56 pages 1 hour read

Mark Logue , Peter Conradi

The King's Speech

Nonfiction | Biography | Adult | Published in 2010

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Summary and Study Guide


The King’s Speech is a 2010 non-fiction book about King George VI and how he was treated for a speech impediment by the Australian Lionel Logue. Their unlikely friendship is credited for saving the British monarchy during a difficult time in world history. The King’s Speech was co-authored by Mark Logue (grandson of Lionel Logue) and Peter Conradi (an accomplished author of historical nonfiction) as an accompaniment to the Oscar-winning 2010 film of the same name. 

Plot Summary

The book begins in May 1937. King George VI wakes up on the morning of his coronation, already nervous. The British monarchy is facing “one of the greatest crises” (16) in its history following the abdication of Edward VIII. Also in London, an Australian speech therapist named Lionel Logue wakes up and begins to travel to the coronation with his wife Myrtle. The King is expected to deliver a speech, and the stammer he has suffered from since childhood has made this a difficult prospect. The streets are packed as the crowds gather to watch the ceremony. The coronation goes well. That evening, Logue travels to Buckingham Palace to help the King prepare for a radio broadcast. The next day, the King’s speech is hailed as a success.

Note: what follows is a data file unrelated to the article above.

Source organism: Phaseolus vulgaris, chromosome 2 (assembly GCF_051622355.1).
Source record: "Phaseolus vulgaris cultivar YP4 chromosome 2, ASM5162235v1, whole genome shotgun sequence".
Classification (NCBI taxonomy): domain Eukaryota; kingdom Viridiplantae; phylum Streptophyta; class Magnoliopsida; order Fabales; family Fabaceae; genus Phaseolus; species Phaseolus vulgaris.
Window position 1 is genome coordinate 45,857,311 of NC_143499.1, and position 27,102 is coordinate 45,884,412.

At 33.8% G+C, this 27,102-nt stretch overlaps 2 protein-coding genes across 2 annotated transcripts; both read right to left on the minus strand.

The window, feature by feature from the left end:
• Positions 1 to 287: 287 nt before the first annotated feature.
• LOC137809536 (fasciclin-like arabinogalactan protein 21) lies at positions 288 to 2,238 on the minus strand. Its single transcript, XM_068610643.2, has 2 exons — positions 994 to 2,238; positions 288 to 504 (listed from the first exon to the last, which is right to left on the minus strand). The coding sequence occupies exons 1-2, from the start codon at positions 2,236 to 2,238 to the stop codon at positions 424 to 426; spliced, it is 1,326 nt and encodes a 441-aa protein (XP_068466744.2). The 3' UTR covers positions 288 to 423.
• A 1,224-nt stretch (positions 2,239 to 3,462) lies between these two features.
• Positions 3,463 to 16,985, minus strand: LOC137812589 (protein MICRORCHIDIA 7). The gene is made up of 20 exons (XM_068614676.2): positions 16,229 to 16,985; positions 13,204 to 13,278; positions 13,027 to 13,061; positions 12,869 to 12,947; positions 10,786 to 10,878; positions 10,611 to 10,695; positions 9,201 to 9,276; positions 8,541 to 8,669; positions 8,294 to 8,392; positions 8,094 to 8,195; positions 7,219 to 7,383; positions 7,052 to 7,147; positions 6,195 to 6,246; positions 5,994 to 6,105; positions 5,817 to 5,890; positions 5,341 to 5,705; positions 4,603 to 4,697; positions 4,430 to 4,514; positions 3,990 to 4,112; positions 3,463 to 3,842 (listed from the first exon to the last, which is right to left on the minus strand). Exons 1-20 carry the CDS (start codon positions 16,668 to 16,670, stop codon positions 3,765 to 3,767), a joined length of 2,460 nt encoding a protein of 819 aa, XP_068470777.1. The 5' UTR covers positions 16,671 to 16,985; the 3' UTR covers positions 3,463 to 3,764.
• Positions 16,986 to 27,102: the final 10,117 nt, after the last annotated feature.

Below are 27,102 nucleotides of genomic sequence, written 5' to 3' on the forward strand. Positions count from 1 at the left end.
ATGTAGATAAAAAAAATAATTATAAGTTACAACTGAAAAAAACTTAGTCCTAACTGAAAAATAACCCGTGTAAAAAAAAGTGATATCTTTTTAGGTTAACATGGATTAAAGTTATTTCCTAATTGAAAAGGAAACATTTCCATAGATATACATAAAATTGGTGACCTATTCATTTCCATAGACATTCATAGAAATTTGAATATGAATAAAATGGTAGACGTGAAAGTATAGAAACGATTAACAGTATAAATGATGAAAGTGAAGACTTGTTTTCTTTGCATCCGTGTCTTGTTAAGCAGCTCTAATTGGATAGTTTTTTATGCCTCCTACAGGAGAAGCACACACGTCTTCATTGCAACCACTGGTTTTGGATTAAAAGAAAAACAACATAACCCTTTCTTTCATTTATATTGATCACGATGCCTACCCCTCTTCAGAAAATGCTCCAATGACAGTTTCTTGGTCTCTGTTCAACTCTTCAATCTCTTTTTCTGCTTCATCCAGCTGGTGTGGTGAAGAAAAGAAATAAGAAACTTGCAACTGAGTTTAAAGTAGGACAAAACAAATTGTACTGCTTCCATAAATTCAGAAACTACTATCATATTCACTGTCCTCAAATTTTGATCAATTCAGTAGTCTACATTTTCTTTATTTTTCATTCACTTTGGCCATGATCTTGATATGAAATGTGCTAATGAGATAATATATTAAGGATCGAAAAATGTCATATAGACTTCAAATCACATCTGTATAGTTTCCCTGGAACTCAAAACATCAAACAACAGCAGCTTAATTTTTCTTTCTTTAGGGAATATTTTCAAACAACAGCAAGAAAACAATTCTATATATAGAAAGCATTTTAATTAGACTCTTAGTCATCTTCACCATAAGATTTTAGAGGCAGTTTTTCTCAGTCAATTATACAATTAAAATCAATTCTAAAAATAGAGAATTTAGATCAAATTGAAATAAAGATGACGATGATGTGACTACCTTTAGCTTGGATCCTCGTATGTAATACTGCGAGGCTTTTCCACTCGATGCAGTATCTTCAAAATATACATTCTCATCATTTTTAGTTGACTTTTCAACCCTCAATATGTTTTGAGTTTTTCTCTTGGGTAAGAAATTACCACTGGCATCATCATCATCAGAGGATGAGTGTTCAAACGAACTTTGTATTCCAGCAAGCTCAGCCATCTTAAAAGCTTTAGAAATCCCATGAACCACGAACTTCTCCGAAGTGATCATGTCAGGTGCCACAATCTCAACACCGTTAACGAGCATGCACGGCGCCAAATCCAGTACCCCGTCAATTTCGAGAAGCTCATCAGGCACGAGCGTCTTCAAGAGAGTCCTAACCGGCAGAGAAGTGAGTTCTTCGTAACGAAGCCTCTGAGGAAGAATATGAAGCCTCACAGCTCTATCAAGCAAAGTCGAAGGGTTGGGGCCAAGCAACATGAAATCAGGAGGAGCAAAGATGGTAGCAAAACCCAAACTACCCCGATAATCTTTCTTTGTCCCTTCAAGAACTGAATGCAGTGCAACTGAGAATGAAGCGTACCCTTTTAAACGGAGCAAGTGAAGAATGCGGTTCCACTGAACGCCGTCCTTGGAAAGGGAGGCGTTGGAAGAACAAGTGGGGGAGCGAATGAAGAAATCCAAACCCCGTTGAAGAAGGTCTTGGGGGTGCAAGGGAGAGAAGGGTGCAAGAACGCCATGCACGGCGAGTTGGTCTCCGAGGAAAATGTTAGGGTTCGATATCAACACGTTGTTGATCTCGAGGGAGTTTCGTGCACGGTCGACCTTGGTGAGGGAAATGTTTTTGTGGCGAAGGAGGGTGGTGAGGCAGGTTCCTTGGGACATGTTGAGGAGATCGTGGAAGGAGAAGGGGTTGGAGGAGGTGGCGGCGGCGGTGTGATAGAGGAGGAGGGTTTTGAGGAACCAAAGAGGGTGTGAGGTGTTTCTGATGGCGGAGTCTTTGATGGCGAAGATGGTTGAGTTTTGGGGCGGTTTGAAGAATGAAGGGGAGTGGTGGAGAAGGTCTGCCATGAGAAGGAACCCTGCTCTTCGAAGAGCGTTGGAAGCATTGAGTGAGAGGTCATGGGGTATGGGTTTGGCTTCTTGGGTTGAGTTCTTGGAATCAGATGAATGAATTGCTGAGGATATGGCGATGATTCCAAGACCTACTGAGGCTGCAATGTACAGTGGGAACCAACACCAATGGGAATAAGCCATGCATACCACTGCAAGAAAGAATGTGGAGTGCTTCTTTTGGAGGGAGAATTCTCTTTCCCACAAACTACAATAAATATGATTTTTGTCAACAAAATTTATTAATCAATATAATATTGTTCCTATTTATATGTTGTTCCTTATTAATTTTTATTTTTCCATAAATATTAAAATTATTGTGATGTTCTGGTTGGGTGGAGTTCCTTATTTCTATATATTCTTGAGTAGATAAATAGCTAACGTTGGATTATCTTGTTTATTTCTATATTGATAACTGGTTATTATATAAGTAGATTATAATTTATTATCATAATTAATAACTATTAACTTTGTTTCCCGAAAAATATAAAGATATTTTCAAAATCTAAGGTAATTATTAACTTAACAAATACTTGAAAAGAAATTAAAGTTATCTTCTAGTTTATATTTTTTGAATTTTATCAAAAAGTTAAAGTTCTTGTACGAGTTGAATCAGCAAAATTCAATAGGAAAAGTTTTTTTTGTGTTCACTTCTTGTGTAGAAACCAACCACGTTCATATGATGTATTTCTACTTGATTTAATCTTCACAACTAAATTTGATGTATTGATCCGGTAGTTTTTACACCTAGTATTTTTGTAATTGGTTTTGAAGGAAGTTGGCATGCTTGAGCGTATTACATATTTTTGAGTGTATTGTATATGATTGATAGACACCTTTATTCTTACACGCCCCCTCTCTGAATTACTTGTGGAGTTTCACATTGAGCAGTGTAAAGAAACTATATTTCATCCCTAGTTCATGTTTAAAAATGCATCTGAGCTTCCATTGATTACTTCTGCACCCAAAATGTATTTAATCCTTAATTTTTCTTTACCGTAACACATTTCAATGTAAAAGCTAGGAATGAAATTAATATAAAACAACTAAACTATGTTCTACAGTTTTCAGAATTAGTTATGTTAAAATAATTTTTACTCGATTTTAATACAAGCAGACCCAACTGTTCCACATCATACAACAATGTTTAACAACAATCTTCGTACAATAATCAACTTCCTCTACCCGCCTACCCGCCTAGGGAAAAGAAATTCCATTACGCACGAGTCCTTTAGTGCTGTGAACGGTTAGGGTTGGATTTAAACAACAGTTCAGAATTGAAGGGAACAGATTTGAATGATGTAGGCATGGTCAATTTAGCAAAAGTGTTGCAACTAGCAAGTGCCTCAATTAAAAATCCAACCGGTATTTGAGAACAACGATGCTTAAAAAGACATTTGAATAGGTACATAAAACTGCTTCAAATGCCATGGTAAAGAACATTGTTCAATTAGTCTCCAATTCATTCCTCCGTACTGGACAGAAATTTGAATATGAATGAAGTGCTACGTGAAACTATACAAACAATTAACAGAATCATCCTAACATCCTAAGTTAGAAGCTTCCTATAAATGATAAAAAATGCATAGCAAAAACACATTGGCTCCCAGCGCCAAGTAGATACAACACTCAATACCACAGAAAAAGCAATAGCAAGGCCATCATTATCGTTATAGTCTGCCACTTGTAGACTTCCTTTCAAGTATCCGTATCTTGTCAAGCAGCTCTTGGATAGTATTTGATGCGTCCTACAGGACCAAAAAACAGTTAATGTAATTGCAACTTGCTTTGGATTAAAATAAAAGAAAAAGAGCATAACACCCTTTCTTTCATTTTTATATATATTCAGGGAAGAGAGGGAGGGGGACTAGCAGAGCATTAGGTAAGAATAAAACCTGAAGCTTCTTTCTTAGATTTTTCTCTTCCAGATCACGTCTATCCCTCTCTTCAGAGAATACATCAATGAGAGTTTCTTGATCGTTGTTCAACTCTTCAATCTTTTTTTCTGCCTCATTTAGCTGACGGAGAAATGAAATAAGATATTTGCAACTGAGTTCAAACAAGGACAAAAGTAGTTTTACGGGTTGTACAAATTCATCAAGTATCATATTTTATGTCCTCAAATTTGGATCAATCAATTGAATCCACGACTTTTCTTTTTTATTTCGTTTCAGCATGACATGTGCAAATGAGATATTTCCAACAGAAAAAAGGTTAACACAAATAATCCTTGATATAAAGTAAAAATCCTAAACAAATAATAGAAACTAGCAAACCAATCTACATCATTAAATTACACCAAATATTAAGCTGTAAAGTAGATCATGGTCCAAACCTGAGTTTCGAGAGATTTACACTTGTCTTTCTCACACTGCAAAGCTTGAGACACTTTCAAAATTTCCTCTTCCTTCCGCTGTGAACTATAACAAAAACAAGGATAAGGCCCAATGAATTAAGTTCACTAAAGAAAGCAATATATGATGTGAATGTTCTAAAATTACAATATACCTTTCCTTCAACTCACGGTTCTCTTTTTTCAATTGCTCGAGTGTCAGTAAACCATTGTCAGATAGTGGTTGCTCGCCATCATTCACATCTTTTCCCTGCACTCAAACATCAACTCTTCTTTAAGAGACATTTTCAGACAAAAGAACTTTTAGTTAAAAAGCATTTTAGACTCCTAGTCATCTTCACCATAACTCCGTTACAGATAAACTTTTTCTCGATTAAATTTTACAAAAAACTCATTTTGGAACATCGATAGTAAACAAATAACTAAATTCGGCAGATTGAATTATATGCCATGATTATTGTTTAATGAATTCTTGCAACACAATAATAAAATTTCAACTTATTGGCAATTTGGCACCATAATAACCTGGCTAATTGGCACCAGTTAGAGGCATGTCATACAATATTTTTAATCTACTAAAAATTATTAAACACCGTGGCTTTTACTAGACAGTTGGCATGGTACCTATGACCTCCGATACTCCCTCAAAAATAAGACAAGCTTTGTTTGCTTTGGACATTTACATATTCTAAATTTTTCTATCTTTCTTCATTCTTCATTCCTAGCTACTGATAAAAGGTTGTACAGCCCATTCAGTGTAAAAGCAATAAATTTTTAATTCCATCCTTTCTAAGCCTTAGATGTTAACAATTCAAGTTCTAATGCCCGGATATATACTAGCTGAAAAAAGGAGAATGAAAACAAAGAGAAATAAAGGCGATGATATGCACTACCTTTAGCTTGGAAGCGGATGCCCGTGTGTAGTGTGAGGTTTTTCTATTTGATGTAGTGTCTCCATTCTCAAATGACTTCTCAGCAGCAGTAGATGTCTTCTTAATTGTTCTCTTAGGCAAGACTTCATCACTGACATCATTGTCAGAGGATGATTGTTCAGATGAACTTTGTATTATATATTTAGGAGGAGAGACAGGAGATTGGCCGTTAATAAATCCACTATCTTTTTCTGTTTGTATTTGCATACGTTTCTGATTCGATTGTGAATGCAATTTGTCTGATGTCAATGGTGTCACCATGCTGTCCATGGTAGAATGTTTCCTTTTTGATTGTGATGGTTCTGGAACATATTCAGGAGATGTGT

Logue was born in Adelaide in 1880. He develops an interest in elocution and begins to perform speeches onstage for rapt audiences. He meets and marries a woman named Myrtle, and the two have a son together. They travel the world in 1908, leaving their son Laurie at home. They plan to move to Britain but do not do so until 1924. Logue becomes famous in Australia for his skills as a speech therapist.